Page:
View the Senate's Unveiling of the Connecticut Compromise Mural
When the framers of the U.S. Constitution met at Independence Hall in Philadelphia on July 16, 1787, they reached a crucial agreement that provided for a dual system of congressional representation. Although this arrangement seems obvious today, it was a novel idea in the wilting-hot summer of 1787. This Great Compromise, or Connecticut Compromise, was named in honor of its architects, Connecticut delegates Roger Sherman and Oliver Ellsworth.
In the preceding weeks, the framers had made several important decisions about Congress’s structure. The term for senators was set at six years, and for House members, two years.
The issue of representation, however, threatened to destroy the seven-week-old convention. Delegates from the large states believed that because their states contributed proportionally more to the nation’s treasury, they should enjoy proportionally greater representation in both the House and the Senate. Small-state delegates demanded, with comparable intensity, that all states be equally represented in both houses.
As the hot summer tightened its grip on the stalemated delegates, Sherman and Ellsworth offered a solution. Ellsworth explained that equal state representation was imperative in a Union ”partly national, partly federal.” Sherman proposed a specific agreement for a dual system of representation. In the House of Representatives, each state would be assigned a number of seats based on its population. In the Senate, all states would have the same number of seats.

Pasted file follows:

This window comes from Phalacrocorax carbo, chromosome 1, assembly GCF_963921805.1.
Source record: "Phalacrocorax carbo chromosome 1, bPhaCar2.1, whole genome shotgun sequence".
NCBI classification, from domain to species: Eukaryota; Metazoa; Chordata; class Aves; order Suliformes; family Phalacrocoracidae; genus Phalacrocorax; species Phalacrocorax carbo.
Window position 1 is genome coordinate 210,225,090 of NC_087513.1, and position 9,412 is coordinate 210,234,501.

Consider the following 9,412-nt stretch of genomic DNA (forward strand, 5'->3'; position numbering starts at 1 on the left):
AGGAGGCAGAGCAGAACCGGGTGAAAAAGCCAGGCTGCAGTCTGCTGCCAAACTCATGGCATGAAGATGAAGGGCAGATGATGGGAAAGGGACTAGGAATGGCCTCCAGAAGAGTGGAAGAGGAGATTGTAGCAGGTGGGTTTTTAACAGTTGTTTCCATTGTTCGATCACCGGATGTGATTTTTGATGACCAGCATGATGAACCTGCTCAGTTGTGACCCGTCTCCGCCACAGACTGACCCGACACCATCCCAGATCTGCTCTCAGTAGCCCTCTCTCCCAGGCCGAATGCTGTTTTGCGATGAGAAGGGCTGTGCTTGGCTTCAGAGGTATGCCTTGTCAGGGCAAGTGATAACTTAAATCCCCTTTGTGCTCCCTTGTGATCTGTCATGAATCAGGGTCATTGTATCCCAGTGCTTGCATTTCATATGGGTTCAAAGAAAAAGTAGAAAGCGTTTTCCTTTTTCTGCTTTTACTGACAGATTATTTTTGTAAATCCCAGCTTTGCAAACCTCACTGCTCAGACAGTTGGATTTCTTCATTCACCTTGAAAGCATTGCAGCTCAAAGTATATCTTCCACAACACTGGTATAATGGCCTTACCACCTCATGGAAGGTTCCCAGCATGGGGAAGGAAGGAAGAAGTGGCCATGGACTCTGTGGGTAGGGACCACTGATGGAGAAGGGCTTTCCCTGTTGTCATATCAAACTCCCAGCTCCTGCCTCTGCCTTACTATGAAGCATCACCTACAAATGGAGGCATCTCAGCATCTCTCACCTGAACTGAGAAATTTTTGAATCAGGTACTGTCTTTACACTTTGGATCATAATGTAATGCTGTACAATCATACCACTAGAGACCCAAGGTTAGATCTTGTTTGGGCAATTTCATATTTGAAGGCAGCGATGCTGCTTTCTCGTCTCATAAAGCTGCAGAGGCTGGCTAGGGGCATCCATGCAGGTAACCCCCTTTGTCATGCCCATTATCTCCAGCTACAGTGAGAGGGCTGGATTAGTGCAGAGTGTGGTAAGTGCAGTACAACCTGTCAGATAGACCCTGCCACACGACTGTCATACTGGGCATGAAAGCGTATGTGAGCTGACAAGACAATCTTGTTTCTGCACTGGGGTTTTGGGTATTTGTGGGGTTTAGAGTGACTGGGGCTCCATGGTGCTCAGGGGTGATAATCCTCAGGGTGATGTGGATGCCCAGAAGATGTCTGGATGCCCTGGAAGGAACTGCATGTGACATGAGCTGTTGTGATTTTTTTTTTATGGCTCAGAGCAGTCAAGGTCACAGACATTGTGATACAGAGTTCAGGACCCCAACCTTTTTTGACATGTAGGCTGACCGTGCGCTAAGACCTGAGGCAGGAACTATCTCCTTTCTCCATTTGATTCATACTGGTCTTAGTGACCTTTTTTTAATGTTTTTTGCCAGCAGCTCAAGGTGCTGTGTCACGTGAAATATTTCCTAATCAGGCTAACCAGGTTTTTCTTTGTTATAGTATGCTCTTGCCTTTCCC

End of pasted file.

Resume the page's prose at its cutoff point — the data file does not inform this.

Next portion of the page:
On July 16, the convention adopted the Connecticut Compromise by a heart-stopping margin of one vote. Without that vote, there likely would have been no Constitution.
Bradley Stevens has earned a reputation as one of America's leading realist painters during his twenty-seven year career. He received his B.F.A. and M.F.A. from The George Washington University. To supplement his education, he spent five years copying paintings at the National Gallery of Art.
Stevens has painted numerous portraits of judges, senators, governors, philanthropists, and leaders in business and academia. His latest projects include the official portrait of Governor Mark Warner of Virginia, and his portrait of Vernon Jordan has recently been accepted into the permanent collection of the National Portrait Gallery, Smithsonian Institution.
Stevens has reproduced important historical portraits for the White House, U.S. Department of State, U.S. House of Representatives, National Portrait Gallery, and Monticello. In 2002 Stevens was asked to reproduce Gilbert Stuart's renowned Lansdowne portrait of George Washington for the Donald W. Reynolds Foundation.
A native of Westport, Connecticut, Stevens currently resides and maintains a studio in the Virginia countryside outside of Washington, D.C.